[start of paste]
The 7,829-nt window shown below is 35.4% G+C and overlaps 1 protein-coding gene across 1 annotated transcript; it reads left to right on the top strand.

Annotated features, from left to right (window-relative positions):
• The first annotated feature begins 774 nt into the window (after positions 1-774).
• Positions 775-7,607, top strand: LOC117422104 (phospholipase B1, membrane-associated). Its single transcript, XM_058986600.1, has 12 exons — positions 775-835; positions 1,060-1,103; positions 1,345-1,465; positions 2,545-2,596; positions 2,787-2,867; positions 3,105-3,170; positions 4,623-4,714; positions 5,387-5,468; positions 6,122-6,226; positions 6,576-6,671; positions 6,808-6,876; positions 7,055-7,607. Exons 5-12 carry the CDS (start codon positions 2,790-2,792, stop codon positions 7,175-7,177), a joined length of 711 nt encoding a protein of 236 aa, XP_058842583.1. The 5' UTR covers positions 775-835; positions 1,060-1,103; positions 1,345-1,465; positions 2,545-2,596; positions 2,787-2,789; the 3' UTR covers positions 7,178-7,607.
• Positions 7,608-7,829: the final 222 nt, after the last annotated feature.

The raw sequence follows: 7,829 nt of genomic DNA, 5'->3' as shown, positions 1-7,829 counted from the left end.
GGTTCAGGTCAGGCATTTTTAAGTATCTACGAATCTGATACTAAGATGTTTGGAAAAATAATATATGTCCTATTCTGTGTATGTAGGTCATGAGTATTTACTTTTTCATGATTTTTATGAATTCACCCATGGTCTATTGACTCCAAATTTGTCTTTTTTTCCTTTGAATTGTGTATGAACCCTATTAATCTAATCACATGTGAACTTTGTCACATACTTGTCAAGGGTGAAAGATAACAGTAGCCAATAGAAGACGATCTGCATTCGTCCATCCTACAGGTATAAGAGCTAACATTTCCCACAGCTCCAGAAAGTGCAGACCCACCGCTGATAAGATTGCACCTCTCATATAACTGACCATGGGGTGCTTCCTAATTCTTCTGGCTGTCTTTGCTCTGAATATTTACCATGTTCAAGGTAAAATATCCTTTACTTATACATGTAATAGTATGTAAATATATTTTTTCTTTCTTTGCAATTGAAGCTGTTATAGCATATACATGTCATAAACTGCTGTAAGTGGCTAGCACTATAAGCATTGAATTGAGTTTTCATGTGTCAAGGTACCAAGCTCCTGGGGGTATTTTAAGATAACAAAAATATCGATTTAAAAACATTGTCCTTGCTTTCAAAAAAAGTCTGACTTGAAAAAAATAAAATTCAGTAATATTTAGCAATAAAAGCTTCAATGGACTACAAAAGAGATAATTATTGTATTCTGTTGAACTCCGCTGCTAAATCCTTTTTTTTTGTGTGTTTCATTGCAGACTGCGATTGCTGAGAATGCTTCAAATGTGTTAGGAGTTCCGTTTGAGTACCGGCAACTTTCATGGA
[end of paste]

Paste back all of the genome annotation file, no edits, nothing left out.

The 7,829-nt window shown below is 35.4% G+C and overlaps 1 protein-coding gene across 1 annotated transcript; it reads left to right on the top strand.

Annotated features, from left to right (window-relative positions):
• The first annotated feature begins 774 nt into the window (after positions 1-774).
• Positions 775-7,607, top strand: LOC117422104 (phospholipase B1, membrane-associated). Its single transcript, XM_058986600.1, has 12 exons — positions 775-835; positions 1,060-1,103; positions 1,345-1,465; positions 2,545-2,596; positions 2,787-2,867; positions 3,105-3,170; positions 4,623-4,714; positions 5,387-5,468; positions 6,122-6,226; positions 6,576-6,671; positions 6,808-6,876; positions 7,055-7,607. Exons 5-12 carry the CDS (start codon positions 2,790-2,792, stop codon positions 7,175-7,177), a joined length of 711 nt encoding a protein of 236 aa, XP_058842583.1. The 5' UTR covers positions 775-835; positions 1,060-1,103; positions 1,345-1,465; positions 2,545-2,596; positions 2,787-2,789; the 3' UTR covers positions 7,178-7,607.
• Positions 7,608-7,829: the final 222 nt, after the last annotated feature.

The raw sequence follows: 7,829 nt of genomic DNA, 5'->3' as shown, positions 1-7,829 counted from the left end.
GGTTCAGGTCAGGCATTTTTAAGTATCTACGAATCTGATACTAAGATGTTTGGAAAAATAATATATGTCCTATTCTGTGTATGTAGGTCATGAGTATTTACTTTTTCATGATTTTTATGAATTCACCCATGGTCTATTGACTCCAAATTTGTCTTTTTTTCCTTTGAATTGTGTATGAACCCTATTAATCTAATCACATGTGAACTTTGTCACATACTTGTCAAGGGTGAAAGATAACAGTAGCCAATAGAAGACGATCTGCATTCGTCCATCCTACAGGTATAAGAGCTAACATTTCCCACAGCTCCAGAAAGTGCAGACCCACCGCTGATAAGATTGCACCTCTCATATAACTGACCATGGGGTGCTTCCTAATTCTTCTGGCTGTCTTTGCTCTGAATATTTACCATGTTCAAGGTAAAATATCCTTTACTTATACATGTAATAGTATGTAAATATATTTTTTCTTTCTTTGCAATTGAAGCTGTTATAGCATATACATGTCATAAACTGCTGTAAGTGGCTAGCACTATAAGCATTGAATTGAGTTTTCATGTGTCAAGGTACCAAGCTCCTGGGGGTATTTTAAGATAACAAAAATATCGATTTAAAAACATTGTCCTTGCTTTCAAAAAAAGTCTGACTTGAAAAAAATAAAATTCAGTAATATTTAGCAATAAAAGCTTCAATGGACTACAAAAGAGATAATTATTGTATTCTGTTGAACTCCGCTGCTAAATCCTTTTTTTTTGTGTGTTTCATTGCAGACTGCGATTGCTGAGAATGCTTCAAATGTGTTAGGAGTTCCGTTTGAGTACCGGCAACTTTCATGGA